Problematising Big Food’s appetite for policymaking the case of childhood obesity
University College Cork
Big Food companies, such as Coca-Cola, claim they ‘are helping to develop workable solutions to address obesity – by partnering with government, academia, health societies and other responsible members of civil society’ (Coca-Cola, 2011: 1). Big Food’s reinvention as public health promoter means that government public health policy is increasingly entangled with corporate practices. In 2011, the Broadcasting Authority of Ireland began a process to regulate the advertising of ultra-processed food to children in an attempt to address childhood obesity. This study takes Big Food’s response to this policy proposal and seeks to reveal what type of ‘problem’ childhood obesity is represented to be by Big Food. The focus on Big Food as a single discursive actor reflects the significant role which corporate interests increasingly play in the development of public health policy. Big Food is considered in this study as one of the governing parties in the shaping of discourse of childhood obesity. Employing the Foucauldian concepts of discourse and power/knowledge, this study looks at the deeper conceptual contests which frame how obesity policy is made in Ireland from the perspective of Big Food. The ‘What’s the problem represented to be?’ (WPR) methodology (Bacchi, 2009, 2010, 2012) is employed to examine how Big Food’s discourses of childhood obesity have developed, how they are maintained and how they might be disrupted. Studies examining Big Food’s role in policymaking are increasingly common in other jurisdictions but this study is the first analysis of Big Food and childhood obesity in Ireland. This study finds that Big Food’s discourse strategies seek to influence what can be said, and done, about childhood obesity. It finds that Big Food’s representation of childhood obesity imagines eight subject positions (a mix of ideal and non-ideal): Big Food as the responsible corporate citizen; the regulator as unscientific and politically motivated; children as responsible child-consumers or child-gluttons; parents as in- or out-of-control; and citizens as informed, responsible consumers, or irresponsible consumers. These subject positions are constructed and made possible through a representation of obesity as a complex problem which is neither caused by particular types of food, nor by the marketing of such food. Big Food draws heavily on advanced liberal discourses of obesity, as well as using and adapting public health discourses, while ignoring critical public health discourses.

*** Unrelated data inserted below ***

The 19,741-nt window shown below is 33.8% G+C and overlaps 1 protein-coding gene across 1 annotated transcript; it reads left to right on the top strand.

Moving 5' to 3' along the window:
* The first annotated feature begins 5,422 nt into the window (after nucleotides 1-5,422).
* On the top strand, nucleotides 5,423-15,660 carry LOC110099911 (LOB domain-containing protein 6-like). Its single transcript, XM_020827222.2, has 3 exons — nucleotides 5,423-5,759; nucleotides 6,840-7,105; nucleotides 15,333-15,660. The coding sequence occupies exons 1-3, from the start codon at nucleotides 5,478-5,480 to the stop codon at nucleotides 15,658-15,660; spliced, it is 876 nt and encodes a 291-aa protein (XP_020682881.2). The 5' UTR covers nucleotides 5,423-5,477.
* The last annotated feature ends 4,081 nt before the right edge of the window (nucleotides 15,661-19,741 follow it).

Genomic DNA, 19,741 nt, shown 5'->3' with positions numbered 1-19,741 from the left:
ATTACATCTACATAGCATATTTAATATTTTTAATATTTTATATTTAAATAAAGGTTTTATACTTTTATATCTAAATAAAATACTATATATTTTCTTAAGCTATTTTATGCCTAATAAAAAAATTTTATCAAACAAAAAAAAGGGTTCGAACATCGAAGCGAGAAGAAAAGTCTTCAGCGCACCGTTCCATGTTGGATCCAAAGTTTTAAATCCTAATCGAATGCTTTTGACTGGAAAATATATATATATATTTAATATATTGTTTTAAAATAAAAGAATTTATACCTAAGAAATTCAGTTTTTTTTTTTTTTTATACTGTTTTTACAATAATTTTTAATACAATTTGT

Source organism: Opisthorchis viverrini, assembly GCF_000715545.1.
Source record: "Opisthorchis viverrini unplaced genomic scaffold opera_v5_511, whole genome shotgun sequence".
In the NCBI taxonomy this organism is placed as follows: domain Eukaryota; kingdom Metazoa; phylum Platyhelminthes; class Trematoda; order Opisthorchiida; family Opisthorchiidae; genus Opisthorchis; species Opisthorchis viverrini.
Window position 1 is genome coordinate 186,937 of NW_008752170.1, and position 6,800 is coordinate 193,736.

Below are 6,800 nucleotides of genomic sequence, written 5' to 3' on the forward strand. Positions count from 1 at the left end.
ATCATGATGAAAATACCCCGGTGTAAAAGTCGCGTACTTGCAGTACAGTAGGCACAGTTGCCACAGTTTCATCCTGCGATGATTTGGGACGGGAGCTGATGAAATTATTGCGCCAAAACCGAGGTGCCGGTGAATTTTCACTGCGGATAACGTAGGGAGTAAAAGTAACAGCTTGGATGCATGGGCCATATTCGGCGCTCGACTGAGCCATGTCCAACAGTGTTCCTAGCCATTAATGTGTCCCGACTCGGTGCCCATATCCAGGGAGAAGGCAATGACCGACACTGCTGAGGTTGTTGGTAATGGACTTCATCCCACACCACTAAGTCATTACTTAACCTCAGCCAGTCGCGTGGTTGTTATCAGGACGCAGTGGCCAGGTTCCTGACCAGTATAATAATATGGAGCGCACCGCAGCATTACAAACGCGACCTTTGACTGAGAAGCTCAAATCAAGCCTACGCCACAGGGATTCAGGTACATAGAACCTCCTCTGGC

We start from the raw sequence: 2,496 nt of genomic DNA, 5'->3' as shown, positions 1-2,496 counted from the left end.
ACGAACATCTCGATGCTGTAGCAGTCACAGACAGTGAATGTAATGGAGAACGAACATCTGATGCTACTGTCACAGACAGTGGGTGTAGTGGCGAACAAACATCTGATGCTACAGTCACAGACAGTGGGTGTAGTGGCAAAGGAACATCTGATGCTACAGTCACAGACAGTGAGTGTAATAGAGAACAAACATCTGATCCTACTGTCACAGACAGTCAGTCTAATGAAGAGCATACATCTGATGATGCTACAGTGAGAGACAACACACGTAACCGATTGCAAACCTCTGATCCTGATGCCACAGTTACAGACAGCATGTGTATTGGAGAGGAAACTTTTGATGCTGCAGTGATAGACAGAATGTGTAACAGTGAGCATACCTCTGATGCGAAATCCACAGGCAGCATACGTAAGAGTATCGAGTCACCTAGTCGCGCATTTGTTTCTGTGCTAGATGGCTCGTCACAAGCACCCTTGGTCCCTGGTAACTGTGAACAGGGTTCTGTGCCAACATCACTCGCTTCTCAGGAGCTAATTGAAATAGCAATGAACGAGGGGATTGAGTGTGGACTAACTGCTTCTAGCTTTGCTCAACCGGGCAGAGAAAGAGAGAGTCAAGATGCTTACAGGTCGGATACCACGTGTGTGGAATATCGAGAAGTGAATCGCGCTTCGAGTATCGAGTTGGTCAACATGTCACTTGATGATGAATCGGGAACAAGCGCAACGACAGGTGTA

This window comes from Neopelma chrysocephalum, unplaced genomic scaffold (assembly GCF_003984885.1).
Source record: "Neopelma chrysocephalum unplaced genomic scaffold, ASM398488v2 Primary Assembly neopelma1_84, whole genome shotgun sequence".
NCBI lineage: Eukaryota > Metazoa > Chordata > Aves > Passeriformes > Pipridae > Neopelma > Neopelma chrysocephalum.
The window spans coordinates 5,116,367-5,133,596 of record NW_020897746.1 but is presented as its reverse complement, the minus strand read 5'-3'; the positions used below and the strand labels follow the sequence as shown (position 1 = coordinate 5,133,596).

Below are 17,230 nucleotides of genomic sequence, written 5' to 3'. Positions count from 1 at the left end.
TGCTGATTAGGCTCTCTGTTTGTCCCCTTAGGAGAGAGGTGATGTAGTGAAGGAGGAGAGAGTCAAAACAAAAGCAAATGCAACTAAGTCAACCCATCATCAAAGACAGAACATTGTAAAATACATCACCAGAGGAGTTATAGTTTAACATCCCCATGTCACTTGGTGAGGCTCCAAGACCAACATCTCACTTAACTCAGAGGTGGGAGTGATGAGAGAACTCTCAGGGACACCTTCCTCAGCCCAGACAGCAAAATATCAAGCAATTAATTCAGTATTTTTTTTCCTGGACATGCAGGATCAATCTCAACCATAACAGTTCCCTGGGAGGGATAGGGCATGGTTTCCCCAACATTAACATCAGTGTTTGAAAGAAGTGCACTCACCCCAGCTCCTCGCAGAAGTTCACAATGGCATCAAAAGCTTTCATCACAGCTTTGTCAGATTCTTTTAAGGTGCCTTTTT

Big Food , Childhood obesity , Obesity , Discourse analysis , Public health , Policymaking
Loughnane, C. 2016. Problematising Big Food’s appetite for policymaking the case of childhood obesity. PhD Thesis, University College Cork.